The B.C. NDP had a noble environmental history, then along came John Horgan

Charlie Smith
Premier John Horgan has supported fossil-fuel interests throughout his career.

Oct. 20, 2022

He's been a very good friend to the fossil-fuel industry dating back to his time as a senior government staffer in the 1990s.

The B.C. NDP used to have lots of environmentalists.

Let’s not forget that the B.C. NDP created the Agricultural Land Reserve when Dave Barrett was premier.

During these years from 1972 to 1975, there was a doubling of parks and wilderness areas, including the formation of Cypress Provincial Park on the North Shore

Barrett’s successor as B.C. NDP leader, Bob Skelly, was a hobby farmer with a deep interest in the environment and Indigenous issues. Skelly opposed uranium mining. He also fought against the Site C dam along the Peace River.

Skelly’s successor, Mike Harcourt, maintained the B.C. NDP’s greenish hue by agreeing to a science-based approach to Clayoquot Sound forests, introducing a forest-practices code, and appointing Stephen Owen to chair a commission on resources and the economy.

John Cashore was a respected environment minister in the Harcourt government. Cashore was succeeded by Moe Sihota, who oversaw the creation of 200 new parks.

Then the B.C. NDP came under the sway of the fossil-fuel industry in the mid to late 1990s after Glen Clark became premier. He named North Coast MLA Dan Miller as deputy premier and later, as minister of energy and mines. It was Miller who created the Oil and Gas Commission, which gave the fossil-fuel industry a free ride in northeastern B.C.

As premier, Clark supported three gas-fired power plants on Vancouver Island, which would be supplied by a gas pipeline from the mainland. That never got off the ground due to financial reasons. But Clark managed to prevent the B.C. Utilities Commission from reviewing power projects for their environmental and social costs. As premier, he also kept the greenhouse-gas-spewing Burrard Thermal power plant operating in Port Moody.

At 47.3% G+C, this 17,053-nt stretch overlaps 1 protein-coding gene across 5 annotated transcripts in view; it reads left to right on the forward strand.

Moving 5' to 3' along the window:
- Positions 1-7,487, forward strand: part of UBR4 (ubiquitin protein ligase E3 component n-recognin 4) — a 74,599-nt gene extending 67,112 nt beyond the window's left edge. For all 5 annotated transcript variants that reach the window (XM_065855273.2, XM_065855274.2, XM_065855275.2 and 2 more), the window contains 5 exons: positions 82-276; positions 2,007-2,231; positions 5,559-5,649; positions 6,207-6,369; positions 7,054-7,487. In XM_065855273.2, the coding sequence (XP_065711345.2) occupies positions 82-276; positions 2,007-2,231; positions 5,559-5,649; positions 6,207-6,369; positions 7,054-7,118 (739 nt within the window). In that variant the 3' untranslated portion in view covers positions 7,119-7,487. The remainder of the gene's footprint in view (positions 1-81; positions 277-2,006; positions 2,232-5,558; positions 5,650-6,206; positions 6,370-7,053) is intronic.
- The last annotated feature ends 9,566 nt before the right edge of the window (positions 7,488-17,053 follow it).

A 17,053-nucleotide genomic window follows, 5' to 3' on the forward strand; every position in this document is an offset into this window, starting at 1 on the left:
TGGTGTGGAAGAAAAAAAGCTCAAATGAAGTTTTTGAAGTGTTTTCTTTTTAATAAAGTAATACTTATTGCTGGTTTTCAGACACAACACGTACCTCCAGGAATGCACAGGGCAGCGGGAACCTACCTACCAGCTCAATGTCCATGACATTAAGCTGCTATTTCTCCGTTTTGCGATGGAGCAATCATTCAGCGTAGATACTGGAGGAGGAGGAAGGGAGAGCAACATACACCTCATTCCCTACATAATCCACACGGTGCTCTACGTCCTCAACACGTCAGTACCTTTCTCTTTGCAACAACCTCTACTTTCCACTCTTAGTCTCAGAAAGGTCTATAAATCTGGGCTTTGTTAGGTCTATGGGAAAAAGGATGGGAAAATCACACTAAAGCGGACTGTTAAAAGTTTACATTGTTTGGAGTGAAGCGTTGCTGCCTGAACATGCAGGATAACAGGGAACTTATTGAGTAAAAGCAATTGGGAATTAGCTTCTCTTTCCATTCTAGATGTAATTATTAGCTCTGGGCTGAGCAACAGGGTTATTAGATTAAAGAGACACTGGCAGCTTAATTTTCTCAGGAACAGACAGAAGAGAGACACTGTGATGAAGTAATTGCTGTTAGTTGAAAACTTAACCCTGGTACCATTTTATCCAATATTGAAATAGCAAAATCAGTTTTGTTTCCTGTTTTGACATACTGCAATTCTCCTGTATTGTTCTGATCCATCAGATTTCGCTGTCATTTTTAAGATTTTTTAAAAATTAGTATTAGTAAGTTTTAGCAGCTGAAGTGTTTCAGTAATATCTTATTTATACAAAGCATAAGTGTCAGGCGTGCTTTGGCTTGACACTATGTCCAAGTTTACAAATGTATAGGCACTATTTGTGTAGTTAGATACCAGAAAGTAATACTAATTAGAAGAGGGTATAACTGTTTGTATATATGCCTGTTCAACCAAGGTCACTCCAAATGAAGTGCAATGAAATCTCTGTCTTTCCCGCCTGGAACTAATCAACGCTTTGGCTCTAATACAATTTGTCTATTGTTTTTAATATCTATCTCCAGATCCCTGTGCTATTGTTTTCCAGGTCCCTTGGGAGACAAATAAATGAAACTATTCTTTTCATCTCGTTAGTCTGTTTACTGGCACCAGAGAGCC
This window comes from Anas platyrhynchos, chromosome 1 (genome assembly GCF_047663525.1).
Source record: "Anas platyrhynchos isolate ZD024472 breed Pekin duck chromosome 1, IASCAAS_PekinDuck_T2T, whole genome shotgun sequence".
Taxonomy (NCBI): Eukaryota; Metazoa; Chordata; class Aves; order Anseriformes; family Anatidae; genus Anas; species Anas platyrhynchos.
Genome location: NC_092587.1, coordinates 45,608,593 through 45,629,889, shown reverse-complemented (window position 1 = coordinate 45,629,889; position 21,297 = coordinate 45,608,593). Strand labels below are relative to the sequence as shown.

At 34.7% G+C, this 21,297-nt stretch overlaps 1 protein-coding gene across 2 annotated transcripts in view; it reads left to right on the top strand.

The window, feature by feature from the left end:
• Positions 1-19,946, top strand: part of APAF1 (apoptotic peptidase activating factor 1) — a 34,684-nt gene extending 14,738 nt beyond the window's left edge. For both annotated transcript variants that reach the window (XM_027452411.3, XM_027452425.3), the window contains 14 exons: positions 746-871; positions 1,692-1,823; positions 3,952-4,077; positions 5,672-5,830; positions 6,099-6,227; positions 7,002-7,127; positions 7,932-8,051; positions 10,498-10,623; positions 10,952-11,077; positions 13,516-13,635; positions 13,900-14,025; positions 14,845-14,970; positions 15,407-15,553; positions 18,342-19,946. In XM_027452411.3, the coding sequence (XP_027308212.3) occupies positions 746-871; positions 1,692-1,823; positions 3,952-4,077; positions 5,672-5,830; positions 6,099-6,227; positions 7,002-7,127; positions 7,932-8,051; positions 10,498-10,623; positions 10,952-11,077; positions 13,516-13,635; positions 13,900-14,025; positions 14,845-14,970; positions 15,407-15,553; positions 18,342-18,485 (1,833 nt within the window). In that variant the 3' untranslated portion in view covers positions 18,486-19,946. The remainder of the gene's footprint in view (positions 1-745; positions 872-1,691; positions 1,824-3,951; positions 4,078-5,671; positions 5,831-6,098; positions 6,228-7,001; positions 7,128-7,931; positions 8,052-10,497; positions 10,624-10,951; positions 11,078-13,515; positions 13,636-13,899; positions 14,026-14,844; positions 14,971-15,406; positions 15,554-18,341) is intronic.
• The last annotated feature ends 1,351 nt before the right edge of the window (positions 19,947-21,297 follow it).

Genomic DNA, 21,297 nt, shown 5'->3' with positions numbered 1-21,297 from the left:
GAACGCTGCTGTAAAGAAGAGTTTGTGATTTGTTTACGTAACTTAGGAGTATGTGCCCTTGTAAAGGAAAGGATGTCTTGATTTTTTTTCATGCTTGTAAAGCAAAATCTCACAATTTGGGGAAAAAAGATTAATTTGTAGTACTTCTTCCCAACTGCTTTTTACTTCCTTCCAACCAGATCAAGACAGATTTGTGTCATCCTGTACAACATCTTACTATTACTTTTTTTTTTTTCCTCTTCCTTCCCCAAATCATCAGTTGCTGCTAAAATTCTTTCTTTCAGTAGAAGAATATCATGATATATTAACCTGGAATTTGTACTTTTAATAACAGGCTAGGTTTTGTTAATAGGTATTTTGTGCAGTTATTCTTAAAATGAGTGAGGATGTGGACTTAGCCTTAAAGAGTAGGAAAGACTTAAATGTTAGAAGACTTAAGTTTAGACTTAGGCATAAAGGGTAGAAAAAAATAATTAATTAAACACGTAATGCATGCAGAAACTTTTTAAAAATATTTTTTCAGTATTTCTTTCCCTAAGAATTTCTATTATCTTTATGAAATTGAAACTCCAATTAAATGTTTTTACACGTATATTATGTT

Clark irritated many environmentalists with his government’s cavalier approach to greenhouse gas emissions, including at Burrard Thermal. He left a bad impression with his decision to remove the Six Mile Ranch from the Agricultural Land Reserve. He even claimed that Greenpeace was an enemy of B.C. He also fought with then federal environment minister David Anderson, who wanted to preserve wild salmon stocks.

Clark’s decision to build the Millennium Line through five B.C. NDP ridings undermined a regional transportation plan. That upset those who favoured street-level light rail. But Clark couldn’t abide by giving up roadspace for train travel.

Eventually, Clark resigned in connection with a casino licensing issue, clearing the way for Miller to become premier for a short period. Miller’s chief of staff was John Horgan.

During the Clark-Miller years, environmentalists left the party in droves, contributing to an election debacle in 2001 when the B.C. NDP only won two seats.

The B.C. NDP continued showing an anti-environmental side from time to time through the Carole James years, opposing a carbon tax. That helped Gordon Campbell’s B.C. Liberals win the 2009 election.

As energy critic in those years, Horgan repeatedly called for lower gas prices. After becoming premier, he scrapped road tolls, even though regional politicians felt they were an effective demand-side measure to reduce emissions. 

Today on the television news, a grumpy Horgan made it sound as though B.C. Green Party interlopers were trying to take over the B.C. NDP. The reality, however, is that Horgan was a key architect of policies that drove many environmentally inclined New Democrats out of the party.

He did this by proceeding with the Site C dam, which is being built to provide electricity to a huge liquefied natural-gas plant in Kitimat. He did it by offering $6 billion in incentives to a consortium to construct this project. He did it by not seriously addressing fracking of natural gas. And he did it by failing to fight the Trans Mountain pipeline expansion.

Horgan has also been a cheerleader of carbon capture and underground storage, which has a dubious record in reducing greenhouse gas emissions. The industry cites its potential to justify more drilling and fracking.

The B.C. NDP’s historic supporters—the environmental community—want a chance to shape party policies now that the fossil-fuel industry’s mascot, John Horgan, is on his way out.

Yet the gang in charge doesn't want them to return. And the press gallery isn’t much interested in educating the public about the party’s glorious history of green initiatives

That’s the real story behind the vetoing of Anjali Appadurai’s leadership ambitions. It should be clear to everyone that the B.C. NDP is a closed shop.

The sooner environmentalists realize this, the faster they’ll get on with the business of replacing it.

[Top photo: Premier John Horgan has supported fossil-fuel interests throughout his career.]